You probably think there should be a difference between private roads and easements. Right?? After all, an easement is a section of property that allows people other than the landowner to access another piece of property. A private road leads people to a home or at least a piece of property off of the main road. So, why is it in the state of New Hampshire, almost all private roads are considered easements? And yet, every easement is not considered a private road? It’s a head-scratcher for sure!
Easements allow a small number of people to access a piece of land to gain access to another piece of land. Municipalities have no right regulating an easement. The easement is almost always attached to the deed, unless it is a long-standing implied easement. Those implied easements can be sketchy and the courts have had to make determinations on some of those in recent years.
Many statutes in the state of New Hampshire didn’t officially use the verbiage “private road” in the past. That is where the confusion began between easements and private roads. This became apparent with the passage of RSA 674:41 back in 1983. At the time, the statute prohibited an erection of a building unless the building could be accessed by a Class V road. However, the statute also stated that if a person were to do a little extra work to get the approval, they could build on a private road. The only problem was the statute did not define what a private road was.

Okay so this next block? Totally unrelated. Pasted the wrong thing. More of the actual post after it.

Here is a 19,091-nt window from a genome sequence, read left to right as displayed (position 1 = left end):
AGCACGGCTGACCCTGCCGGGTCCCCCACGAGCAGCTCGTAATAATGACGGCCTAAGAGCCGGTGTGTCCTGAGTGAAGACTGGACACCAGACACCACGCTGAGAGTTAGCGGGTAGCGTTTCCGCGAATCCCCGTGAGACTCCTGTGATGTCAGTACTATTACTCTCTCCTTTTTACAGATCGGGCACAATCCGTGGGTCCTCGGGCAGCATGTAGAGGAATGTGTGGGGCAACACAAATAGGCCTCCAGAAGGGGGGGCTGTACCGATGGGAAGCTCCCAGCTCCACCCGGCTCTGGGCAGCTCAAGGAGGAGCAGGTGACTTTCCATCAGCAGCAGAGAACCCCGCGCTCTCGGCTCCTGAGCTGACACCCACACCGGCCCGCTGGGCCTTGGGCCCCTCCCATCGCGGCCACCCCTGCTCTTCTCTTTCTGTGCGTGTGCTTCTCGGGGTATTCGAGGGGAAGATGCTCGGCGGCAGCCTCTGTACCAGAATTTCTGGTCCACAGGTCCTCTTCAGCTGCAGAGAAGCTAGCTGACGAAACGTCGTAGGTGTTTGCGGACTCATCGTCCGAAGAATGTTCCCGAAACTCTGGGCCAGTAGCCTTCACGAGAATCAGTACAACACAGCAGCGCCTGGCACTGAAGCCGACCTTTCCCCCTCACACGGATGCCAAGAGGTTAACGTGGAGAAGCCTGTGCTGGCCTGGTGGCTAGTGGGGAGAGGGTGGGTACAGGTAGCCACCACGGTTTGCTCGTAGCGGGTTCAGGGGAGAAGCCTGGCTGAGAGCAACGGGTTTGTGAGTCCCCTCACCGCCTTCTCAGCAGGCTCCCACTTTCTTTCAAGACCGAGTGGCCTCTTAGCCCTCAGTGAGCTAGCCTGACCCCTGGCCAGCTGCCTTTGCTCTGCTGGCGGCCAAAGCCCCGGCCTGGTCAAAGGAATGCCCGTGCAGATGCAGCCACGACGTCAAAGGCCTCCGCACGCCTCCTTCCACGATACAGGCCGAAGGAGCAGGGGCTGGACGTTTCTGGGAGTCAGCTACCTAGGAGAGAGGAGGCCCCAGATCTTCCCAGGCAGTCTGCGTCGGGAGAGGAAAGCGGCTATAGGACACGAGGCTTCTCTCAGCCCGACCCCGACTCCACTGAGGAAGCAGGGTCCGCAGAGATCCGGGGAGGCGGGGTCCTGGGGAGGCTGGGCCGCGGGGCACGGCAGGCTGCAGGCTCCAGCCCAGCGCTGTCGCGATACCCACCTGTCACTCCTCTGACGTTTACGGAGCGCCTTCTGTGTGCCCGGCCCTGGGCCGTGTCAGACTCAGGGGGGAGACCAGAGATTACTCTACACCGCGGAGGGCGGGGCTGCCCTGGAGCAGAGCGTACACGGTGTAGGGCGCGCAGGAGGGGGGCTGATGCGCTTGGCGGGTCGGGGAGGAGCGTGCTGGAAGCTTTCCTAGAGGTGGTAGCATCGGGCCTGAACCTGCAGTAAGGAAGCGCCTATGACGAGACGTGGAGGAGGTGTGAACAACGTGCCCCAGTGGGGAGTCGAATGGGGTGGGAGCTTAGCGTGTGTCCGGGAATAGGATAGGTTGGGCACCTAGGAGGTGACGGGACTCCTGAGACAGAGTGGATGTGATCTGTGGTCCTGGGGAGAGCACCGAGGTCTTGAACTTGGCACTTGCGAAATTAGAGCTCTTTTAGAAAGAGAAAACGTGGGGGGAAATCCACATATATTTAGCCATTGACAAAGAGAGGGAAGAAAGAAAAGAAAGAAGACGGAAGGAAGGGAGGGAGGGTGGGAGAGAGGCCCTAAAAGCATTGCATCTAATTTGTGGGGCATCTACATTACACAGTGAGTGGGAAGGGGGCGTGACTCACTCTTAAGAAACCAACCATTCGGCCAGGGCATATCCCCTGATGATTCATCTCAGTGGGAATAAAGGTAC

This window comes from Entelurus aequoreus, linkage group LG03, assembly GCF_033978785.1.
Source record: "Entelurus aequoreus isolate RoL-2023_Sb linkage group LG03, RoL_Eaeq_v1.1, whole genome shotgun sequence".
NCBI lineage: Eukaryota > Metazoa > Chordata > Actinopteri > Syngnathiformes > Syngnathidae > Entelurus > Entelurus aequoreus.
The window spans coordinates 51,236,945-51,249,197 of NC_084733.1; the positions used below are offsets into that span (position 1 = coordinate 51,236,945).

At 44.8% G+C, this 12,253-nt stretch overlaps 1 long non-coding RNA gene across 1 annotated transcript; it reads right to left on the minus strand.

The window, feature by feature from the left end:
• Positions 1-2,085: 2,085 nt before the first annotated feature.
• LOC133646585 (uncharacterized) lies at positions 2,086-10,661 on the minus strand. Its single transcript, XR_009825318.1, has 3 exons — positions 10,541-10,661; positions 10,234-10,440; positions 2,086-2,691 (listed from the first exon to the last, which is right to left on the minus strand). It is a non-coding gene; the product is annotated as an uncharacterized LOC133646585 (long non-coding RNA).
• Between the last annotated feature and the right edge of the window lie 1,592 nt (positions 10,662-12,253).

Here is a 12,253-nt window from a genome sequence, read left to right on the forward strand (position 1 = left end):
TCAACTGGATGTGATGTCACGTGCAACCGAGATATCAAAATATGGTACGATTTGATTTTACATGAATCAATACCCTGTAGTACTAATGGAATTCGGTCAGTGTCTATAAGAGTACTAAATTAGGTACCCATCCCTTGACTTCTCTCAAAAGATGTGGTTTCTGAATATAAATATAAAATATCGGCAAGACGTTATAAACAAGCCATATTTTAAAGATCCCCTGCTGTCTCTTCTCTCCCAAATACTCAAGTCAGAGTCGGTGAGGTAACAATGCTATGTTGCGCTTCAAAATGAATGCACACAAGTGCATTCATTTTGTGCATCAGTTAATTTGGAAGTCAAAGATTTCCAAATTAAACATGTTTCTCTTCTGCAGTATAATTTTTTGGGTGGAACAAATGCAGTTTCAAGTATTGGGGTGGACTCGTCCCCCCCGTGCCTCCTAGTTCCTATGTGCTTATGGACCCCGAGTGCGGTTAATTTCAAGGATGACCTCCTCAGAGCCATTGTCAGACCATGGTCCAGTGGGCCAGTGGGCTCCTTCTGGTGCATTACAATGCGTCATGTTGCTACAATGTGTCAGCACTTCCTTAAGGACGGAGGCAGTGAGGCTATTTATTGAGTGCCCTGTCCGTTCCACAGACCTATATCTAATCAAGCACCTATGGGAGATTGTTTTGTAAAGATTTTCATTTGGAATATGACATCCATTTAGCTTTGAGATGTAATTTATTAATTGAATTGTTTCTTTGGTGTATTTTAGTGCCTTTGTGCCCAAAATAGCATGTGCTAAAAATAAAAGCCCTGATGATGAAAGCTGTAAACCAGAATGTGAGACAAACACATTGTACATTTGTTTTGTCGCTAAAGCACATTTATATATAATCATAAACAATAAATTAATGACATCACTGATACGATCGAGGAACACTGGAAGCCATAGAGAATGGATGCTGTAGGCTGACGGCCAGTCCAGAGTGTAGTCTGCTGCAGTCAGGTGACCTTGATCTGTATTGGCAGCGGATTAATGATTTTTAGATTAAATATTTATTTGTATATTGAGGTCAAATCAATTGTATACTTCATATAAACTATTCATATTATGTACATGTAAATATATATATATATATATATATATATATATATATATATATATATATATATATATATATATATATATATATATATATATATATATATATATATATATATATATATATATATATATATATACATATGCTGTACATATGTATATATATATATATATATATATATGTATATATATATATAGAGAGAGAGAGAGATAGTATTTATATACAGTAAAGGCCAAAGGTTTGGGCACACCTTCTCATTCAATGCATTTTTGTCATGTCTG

The terminology from that statute has resulted in many court cases, including Russell Forest Management LLC v Town of Henniker 162 N.H. 141. In this case, the judges needed to determine if a specific easement was actually a private road. Since the statute mentioned above didn’t define what a private road was, and no other statutes had either, the judges ruled that this specific easement was not a private road.
In 2019, the court passed another statute regarding private roads. RSA 231:81-a states that when multiple residential owners benefit from a private road, each owner is required to contribute to the costs of maintaining the road. Yet, the statute still doesn’t provide a definition for a private road.
Hopefully, a future statute will determine the definition of a private road. That would at least end the confusion of which easements are actually private roads and which ones are not. Until then, at least we know that all private roads are almost always considered easements.
Are you having difficulty determining if an easement is actually a private road? Or do you simply have a question about private roads and easements? If you do, contact our office today to schedule a consultation.